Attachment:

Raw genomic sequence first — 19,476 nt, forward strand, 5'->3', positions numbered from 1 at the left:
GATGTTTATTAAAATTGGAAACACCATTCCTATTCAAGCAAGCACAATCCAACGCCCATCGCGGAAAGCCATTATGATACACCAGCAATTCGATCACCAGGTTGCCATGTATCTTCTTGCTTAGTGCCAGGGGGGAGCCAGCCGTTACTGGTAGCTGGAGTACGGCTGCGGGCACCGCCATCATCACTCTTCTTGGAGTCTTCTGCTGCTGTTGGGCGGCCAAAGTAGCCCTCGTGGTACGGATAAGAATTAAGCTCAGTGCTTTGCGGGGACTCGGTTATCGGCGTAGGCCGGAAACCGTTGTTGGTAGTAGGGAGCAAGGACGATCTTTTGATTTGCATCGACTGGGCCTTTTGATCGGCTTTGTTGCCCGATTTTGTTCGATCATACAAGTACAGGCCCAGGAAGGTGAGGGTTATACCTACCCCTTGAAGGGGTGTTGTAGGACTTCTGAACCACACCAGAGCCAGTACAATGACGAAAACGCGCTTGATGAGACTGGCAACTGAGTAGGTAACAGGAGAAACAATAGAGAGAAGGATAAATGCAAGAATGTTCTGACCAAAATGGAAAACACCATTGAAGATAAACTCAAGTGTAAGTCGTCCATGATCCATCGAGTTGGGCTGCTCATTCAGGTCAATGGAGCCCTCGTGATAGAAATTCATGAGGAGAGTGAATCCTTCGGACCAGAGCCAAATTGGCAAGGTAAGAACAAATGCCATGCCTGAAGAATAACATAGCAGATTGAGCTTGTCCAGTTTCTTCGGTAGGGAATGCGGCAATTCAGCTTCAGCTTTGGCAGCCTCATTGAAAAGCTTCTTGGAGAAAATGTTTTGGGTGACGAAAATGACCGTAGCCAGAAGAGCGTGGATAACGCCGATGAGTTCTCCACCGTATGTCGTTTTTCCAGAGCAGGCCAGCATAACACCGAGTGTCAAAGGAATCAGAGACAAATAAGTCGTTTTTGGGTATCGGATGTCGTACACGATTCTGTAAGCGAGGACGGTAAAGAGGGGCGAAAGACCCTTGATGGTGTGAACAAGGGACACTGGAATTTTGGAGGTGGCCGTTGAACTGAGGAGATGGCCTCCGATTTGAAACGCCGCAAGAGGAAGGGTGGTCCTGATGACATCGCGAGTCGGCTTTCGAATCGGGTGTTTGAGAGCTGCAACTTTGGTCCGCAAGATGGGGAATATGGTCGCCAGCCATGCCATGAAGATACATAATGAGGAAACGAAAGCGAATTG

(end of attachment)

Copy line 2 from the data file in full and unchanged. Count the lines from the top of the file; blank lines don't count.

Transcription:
GATGTTTATTAAAATTGGAAACACCATTCCTATTCAAGCAAGCACAATCCAACGCCCATCGCGGAAAGCCATTATGATACACCAGCAATTCGATCACCAGGTTGCCATGTATCTTCTTGCTTAGTGCCAGGGGGGAGCCAGCCGTTACTGGTAGCTGGAGTACGGCTGCGGGCACCGCCATCATCACTCTTCTTGGAGTCTTCTGCTGCTGTTGGGCGGCCAAAGTAGCCCTCGTGGTACGGATAAGAATTAAGCTCAGTGCTTTGCGGGGACTCGGTTATCGGCGTAGGCCGGAAACCGTTGTTGGTAGTAGGGAGCAAGGACGATCTTTTGATTTGCATCGACTGGGCCTTTTGATCGGCTTTGTTGCCCGATTTTGTTCGATCATACAAGTACAGGCCCAGGAAGGTGAGGGTTATACCTACCCCTTGAAGGGGTGTTGTAGGACTTCTGAACCACACCAGAGCCAGTACAATGACGAAAACGCGCTTGATGAGACTGGCAACTGAGTAGGTAACAGGAGAAACAATAGAGAGAAGGATAAATGCAAGAATGTTCTGACCAAAATGGAAAACACCATTGAAGATAAACTCAAGTGTAAGTCGTCCATGATCCATCGAGTTGGGCTGCTCATTCAGGTCAATGGAGCCCTCGTGATAGAAATTCATGAGGAGAGTGAATCCTTCGGACCAGAGCCAAATTGGCAAGGTAAGAACAAATGCCATGCCTGAAGAATAACATAGCAGATTGAGCTTGTCCAGTTTCTTCGGTAGGGAATGCGGCAATTCAGCTTCAGCTTTGGCAGCCTCATTGAAAAGCTTCTTGGAGAAAATGTTTTGGGTGACGAAAATGACCGTAGCCAGAAGAGCGTGGATAACGCCGATGAGTTCTCCACCGTATGTCGTTTTTCCAGAGCAGGCCAGCATAACACCGAGTGTCAAAGGAATCAGAGACAAATAAGTCGTTTTTGGGTATCGGATGTCGTACACGATTCTGTAAGCGAGGACGGTAAAGAGGGGCGAAAGACCCTTGATGGTGTGAACAAGGGACACTGGAATTTTGGAGGTGGCCGTTGAACTGAGGAGATGGCCTCCGATTTGAAACGCCGCAAGAGGAAGGGTGGTCCTGATGACATCGCGAGTCGGCTTTCGAATCGGGTGTTTGAGAGCTGCAACTTTGGTCCGCAAGATGGGGAATATGGTCGCCAGCCATGCCATGAAGATACATAATGAGGAAACGAAAGCGAATTG